An elderly man who suffered from the symptoms of the novel coronavirus (COVID-19) almost took his own life after he was unable to get immediate treatment. His daughter said their community office, which is in charge of arranging hospital visits for coronavirus patients, got him admitted to a hospital only after the attempted suicide.
Ms. Zhang spoke with the Chinese-language Epoch Times about her father’s ordeal in seeking medical treatment.
Ms. Zhang returned to her hometown in Qingshan District of Wuhan City from Beijing on Jan. 18 to celebrate the Lunar New Year with her parents. Her father had been ill with flu-like symptoms. She had just heard about the new mystery virus that began to spread in the city.
“I was informed about the Wuhan epidemic by a colleague before I came back,” Ms. Zhang told the Chinese-language Epoch Times on Feb. 12. “But I didn’t take it seriously because there were no news reports about the outbreak. And my parents were not aware of the situation.”
“I did wear a mask on my way home, and I saw a few people with masks when I got off the train. Even at Beijing railway station, only several young people, who probably read the news, wore masks. It was mostly the foreign media reporting about the epidemic at that time.”
Wuhan is the epicenter of the novel coronavirus (COVID-19).
Mr. Zhang’s health deteriorated after several hospital visits. A CT scan revealed he had symptoms of the coronavirus, but it was not confirmed with a diagnostic test. He was sent home instead of being admitted to the hospital.
For ten days, Mr. Zhang waited at home—with a high fever—for the staff at his community’s office to make arrangements for him to be admitted to the hospital. The prescribed medication did not help relieve his symptoms.
“My father first went to a major hospital on Feb. 1, and the CT scan showed infections in his lungs. Then he started visiting the designated No. 9 Hospital every day from Feb. 2 to 5, where the doctors only gave medication and injections. It has been ten days since he started a fever and waited in despair,” Ms. Zhang said.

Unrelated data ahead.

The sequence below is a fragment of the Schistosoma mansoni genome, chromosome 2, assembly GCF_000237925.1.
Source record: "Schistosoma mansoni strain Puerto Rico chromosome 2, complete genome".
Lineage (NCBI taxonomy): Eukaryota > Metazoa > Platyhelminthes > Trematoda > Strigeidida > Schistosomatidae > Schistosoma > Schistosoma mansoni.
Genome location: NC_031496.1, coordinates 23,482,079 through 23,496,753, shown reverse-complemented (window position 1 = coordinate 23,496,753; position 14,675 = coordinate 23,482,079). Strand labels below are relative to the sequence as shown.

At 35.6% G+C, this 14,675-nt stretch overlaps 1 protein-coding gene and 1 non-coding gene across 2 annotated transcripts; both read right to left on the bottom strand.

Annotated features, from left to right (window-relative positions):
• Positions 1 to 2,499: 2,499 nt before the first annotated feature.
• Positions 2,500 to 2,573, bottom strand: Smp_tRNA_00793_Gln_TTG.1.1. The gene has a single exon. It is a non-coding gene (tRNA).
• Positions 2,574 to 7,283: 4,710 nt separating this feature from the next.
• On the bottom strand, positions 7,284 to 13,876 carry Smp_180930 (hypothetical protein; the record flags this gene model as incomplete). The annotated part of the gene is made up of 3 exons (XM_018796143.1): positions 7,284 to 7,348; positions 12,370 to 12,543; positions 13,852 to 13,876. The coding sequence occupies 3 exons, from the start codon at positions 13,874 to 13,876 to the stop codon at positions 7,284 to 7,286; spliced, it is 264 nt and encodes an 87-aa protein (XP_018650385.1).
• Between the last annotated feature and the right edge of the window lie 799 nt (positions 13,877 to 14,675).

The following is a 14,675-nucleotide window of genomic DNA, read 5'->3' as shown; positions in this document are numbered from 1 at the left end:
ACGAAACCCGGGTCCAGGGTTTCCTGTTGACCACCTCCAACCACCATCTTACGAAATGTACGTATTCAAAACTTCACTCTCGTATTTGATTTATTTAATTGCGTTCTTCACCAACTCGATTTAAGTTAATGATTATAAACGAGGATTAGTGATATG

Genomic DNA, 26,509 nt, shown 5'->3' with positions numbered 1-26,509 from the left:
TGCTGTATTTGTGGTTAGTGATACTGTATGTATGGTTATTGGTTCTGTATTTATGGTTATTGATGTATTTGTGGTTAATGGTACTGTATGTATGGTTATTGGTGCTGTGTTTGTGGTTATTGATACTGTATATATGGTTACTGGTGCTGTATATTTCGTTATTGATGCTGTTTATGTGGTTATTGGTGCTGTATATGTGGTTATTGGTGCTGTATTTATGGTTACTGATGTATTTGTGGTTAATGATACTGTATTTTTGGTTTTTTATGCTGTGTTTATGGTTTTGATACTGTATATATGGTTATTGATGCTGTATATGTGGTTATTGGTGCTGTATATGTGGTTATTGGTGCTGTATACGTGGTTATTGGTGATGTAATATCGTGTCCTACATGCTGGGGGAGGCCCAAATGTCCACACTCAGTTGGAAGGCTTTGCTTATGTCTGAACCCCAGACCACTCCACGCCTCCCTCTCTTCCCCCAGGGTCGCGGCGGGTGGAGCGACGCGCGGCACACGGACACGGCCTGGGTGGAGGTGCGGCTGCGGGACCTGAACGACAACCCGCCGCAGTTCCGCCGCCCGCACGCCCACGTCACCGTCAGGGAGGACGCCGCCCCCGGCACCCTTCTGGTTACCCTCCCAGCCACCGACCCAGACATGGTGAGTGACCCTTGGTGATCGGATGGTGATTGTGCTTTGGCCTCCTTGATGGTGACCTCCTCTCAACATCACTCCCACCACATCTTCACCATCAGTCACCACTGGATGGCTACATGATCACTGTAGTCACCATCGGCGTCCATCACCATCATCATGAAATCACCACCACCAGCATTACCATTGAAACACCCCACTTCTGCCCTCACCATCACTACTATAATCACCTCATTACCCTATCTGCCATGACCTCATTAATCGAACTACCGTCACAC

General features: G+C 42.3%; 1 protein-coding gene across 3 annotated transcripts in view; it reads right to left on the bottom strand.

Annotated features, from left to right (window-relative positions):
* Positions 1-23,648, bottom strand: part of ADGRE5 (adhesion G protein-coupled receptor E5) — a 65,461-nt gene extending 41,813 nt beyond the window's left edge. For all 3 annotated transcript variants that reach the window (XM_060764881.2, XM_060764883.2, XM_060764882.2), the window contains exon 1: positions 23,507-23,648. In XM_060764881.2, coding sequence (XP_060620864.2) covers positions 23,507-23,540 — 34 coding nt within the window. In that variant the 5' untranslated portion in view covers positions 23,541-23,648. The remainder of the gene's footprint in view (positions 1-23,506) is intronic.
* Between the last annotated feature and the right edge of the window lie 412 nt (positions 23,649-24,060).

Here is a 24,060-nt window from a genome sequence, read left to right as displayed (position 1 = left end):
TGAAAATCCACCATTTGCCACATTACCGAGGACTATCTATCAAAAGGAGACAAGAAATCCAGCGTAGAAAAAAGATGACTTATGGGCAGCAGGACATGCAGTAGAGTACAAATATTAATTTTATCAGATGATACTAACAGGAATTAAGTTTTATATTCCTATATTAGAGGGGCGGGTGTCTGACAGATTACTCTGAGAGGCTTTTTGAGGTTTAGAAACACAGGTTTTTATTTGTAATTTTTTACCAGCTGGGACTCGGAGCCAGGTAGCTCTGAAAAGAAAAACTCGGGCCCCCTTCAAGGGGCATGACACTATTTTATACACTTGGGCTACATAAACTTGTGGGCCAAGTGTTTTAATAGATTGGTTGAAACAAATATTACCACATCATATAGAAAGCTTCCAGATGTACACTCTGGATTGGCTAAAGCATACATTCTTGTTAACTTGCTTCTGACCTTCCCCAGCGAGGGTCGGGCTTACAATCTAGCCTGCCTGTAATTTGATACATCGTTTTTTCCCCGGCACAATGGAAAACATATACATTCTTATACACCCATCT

“It was a torment for my father to go to the hospital. He would arrive there at 3 p.m. and wait in line for 3 hours to get an injection. It was very cold inside the hospital and the people around him coughed a lot—many people were in bad shape. His whole body was icy cold after walking home from the hospital. Because of these four days of suffering, we didn’t want him to go to the hospital again.”
Ms. Zhang and her mother isolated themselves in different rooms in the house so they wouldn’t get infected with the virus.
Worried about her husband, Mrs. Zhang cried frequently and began to suffer from mild depression and sleepless nights.
Mr. Zhang felt like he was a burden to his family. He then attempted to take his own life.
“There was more than one cut on his wrist, they were all deep and long,” Ms. Zhang said.
Mrs. Zhang saved her husband’s life. She stopped him from committing suicide when she went to check on him in his room.
Ms. Zhang said, “My father did not get the opportunity to take a gene sequencing test until two days after his suicide attempt.”
“Our community office [of Qingshan District] failed to provide the necessary authorization to help my father get diagnosed quickly or get him into a hospital in a timely manner,” she added.
The results came out on Feb. 8. Mr. Zhang tested positive for the novel coronavirus. “He was in anguish,” Ms. Zhang said. The family could only try to comfort him.
“I don’t know what I’m going to do now. Many families are suffering more than us,” Ms. Zhang said.
Nursing Home Is Used for Quarantine
Ms. Zhang pointed out that undoubtedly a large number of people who are diagnosed are not hospitalized nor quarantined. “Those who die at home are sent directly to a crematorium—there are many of them who don’t get tested nor receive medical treatment. These people are excluded from the official death toll.”
She added that many people are being sent to a nursing home for quarantine.
“In a nursing home, patients do not receive any injections or medication. Each medical staff is in charge of more than 80 patients. The equipment is insufficient, and even the food is not fresh,” Ms. Zhang said.
“The community office [of Qingshan District] is now responsible for everything, including arranging hospitalization and medical treatment, and reporting severe cases.”